If the Greeks and the Romans boast a tradition of great art, so do we in this part of the world. But we are yet to synthesise between our creative genre of the past as expressed, for example, through the exquisite statues and the modern art forms to produce something of an eternal appeal. What we really need is to capture the creative energy of our young people and create the right environment that makes a sort of cultural renaissance happen. True, Shilpakala Academy should take this responsibility. Once the young people here become aware of the creativity in them, they will refrain from indulging themselves in ruinous habits and practices now taking a heavy toll of our human resources.








Remember that rose, the best one you could buy, you gave your teacher on Teacher's Day. Her face or his, lighting up as you handed it to over? Well those roses you gave them come back to haunt you today! It was only a rose right, the brightest, reddest, most beautiful one in the flower shop, but what it said was, "Dear Teacher, thank you for all you're doing for me! For shaping, moulding, guiding me, and one day I'll tell the world I owe it all to you!" That day my friend has come. For quite some time your teacher and mine fights for her right, that she be paid what the Sixth pay commission has said she should be paid, and the government, crafty, clever and cunning, knowing that unlike a taxi or rickshaw strike, unlike a slum dwellers riot, unlike a political party bandh, which translates into votes or hardship for voters, does nothing! "We want salaries that will help us live a decent life!"

Says the government, "We have to build statues!" Teachers, "Give us enough that we can come as decently dressed as the students we teach!" Government, "Free food to slum dwellers gets us votes!" Teachers, "Pay us what is rightly ours!" Government, "Yours has gone as free electricity to the farmers!"


Teachers, And as I look at these gurus of mine, having to do what they taught us not to do, to rebel against authority just to get what is rightfully theirs, I hear the voice of my old headmaster, "Maybe those politicians have a sinister plan, Bob!" I ask, "What plan, sir?" Headmaster,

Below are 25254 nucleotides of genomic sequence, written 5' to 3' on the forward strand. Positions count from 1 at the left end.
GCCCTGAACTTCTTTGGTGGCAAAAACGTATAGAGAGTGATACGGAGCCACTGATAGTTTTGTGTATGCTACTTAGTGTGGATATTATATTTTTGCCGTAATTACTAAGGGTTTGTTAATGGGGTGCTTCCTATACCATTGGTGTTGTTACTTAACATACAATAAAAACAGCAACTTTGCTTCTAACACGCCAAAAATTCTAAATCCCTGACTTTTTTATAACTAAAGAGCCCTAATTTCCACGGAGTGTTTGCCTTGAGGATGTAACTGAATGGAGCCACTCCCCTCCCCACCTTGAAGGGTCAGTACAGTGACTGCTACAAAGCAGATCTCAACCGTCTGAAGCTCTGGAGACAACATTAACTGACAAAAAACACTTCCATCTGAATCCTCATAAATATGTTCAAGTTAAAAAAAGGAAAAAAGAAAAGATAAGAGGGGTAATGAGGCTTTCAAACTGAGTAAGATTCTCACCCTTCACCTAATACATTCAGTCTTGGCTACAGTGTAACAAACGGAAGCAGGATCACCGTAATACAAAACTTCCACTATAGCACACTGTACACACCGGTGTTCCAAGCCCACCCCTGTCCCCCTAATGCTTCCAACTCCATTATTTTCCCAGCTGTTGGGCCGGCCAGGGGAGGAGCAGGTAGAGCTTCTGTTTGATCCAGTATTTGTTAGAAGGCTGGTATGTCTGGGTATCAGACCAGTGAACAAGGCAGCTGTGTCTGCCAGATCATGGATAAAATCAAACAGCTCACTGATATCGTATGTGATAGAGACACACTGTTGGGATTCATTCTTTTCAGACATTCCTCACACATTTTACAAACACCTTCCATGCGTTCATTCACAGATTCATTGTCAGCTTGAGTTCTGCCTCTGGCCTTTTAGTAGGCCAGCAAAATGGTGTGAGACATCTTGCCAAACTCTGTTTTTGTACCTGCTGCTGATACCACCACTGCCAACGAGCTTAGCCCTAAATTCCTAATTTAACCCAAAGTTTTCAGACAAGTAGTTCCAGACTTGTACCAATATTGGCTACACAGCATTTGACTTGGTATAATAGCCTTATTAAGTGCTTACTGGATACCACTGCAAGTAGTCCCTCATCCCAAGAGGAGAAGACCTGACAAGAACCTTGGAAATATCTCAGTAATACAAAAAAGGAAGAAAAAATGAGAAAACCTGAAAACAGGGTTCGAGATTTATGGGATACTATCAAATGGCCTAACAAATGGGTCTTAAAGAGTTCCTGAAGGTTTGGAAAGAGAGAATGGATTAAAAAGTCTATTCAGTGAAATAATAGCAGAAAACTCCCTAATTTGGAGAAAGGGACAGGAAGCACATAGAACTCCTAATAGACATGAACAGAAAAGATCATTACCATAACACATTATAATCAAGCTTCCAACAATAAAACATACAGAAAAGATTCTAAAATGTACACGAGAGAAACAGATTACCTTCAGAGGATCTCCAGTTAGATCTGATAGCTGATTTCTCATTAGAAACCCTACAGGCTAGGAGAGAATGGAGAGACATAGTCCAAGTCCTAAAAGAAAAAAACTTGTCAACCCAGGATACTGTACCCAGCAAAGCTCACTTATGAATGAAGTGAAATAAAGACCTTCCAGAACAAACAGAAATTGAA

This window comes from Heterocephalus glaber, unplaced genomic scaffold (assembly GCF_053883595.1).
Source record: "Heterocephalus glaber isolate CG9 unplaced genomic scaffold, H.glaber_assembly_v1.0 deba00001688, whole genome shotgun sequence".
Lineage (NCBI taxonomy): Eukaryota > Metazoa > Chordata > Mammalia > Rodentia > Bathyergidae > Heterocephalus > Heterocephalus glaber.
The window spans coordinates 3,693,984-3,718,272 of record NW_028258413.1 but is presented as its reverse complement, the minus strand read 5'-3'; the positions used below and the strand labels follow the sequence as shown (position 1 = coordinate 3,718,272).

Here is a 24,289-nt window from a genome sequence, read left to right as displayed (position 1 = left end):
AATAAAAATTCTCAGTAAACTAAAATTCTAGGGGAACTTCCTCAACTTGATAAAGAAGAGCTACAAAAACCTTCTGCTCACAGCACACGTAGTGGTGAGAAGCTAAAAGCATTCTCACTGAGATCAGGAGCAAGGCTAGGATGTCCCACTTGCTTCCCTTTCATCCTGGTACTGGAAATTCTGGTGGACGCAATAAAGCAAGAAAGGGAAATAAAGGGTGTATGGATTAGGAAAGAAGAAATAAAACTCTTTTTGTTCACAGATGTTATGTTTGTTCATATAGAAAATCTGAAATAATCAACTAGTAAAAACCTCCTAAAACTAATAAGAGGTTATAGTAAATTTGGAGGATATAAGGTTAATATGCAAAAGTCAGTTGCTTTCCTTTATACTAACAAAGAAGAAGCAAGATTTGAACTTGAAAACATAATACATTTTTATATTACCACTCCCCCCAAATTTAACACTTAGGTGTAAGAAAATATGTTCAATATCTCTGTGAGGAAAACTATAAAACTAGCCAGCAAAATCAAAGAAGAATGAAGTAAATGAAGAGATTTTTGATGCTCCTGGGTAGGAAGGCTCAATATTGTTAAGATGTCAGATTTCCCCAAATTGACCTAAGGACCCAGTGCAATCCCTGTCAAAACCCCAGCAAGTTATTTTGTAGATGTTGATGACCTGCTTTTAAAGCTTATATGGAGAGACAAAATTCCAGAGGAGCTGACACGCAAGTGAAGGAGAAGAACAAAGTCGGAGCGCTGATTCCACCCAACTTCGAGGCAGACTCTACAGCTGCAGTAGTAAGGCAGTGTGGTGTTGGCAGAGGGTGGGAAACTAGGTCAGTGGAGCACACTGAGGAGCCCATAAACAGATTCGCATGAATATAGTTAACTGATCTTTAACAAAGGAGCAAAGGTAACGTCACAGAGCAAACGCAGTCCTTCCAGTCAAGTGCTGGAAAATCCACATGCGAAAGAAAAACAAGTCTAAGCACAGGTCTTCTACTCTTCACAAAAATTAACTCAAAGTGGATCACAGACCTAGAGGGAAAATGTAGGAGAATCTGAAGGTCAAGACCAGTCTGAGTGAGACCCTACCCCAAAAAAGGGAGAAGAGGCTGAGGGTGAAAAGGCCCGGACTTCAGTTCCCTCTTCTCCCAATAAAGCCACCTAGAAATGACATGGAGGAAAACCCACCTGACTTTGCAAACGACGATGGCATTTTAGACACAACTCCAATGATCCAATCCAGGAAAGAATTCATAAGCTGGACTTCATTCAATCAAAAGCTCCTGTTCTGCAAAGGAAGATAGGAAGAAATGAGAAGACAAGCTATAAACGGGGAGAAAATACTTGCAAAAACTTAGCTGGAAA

"Maybe they don't want people like us to teach anymore!" I say, "But why sir, why would they do that?"


Headmaster, "So that they will always have an uneducated India, which will never know enough to question them! Poor pay means poor quality teachers right?" I agree, "Yes sir!" Headmaster, "Which will produce poor students, son! Can't you see it in what your education minister is doing time and again; trying to reduce the standards of education? Now dedicated teachers will look for other jobs and others with no interest or with poor academic qualifications will become teachers. It's part of their plan, Bob!"


Grimly I agree. "Yes sir!" I say. "You remember that rose?" I nod, "Yes sir!" Headmaster, "Take it! Hold it high! Go to the government all you students of yesteryears and fight that your children will receive as good an education as you all got. It's not just our right, son, it's your too…!"









TOM Calma's blueprint for a new national indigenous body is a victory for structure over substance. The report presented to the federal government yesterday by the Social Justice Commissioner has considerable detail about how the body will be set up. But the missing piece is what exactly this institution would really achieve at this moment in Australian politics.


Mr Calma has spent months consulting indigenous representatives to compile the report for Indigenous Affairs Minister Jenny Macklin. The proposed body is a successor to ATSIC - although with no role in service delivery - and to the consultative body that operated in the later years of the Howard government.

Mr Calma says the new body will deliver indigenous people true self-determination. He says it will put them "in the driving seat" and will play a key role in policy development.


This is rhetoric. The reality is that the new body's influence will depend on the individual power and ideas of its members and the extent to which they can marshall support from indigenous Australians. Mr Calma envisages a pan-Aboriginal body, but is such an institution possible given the clear split between urban and remote Aborigines? Those tensions run deep, with voices already raised in the north against the body. Mr Calma has been prescriptive about the gender balance. Yet the real issue is how to achieve balance between the cities and the bush. Aborigines living in urban areas have more in common with non-Aboriginal Australians living in those areas than they have with Aborigines in remote areas.


There is also the problem of whether this body will be able to capture the diverse views of indigenous leaders. There is now a clear division between those who are identified closely with Labor and this government, and those like Noel Pearson and Galarrwuy Yunupingu who have been highly critical of the government and many of its policies. If this body is seen as a Canberra animal, peopled by the usual suspects rather than attracting younger, more radical activists, it will be irrelevant.


Mr Calma makes much of the fact that the new body would be a company limited by guarantee rather than a statutory authority. This, he says, would guarantee independence from government. It is true that this structure would allow the body to alter its constitution if it wished to, without waiting for parliamentary approval. A private company with tax-deductibility status would attract corporate and philanthropic support.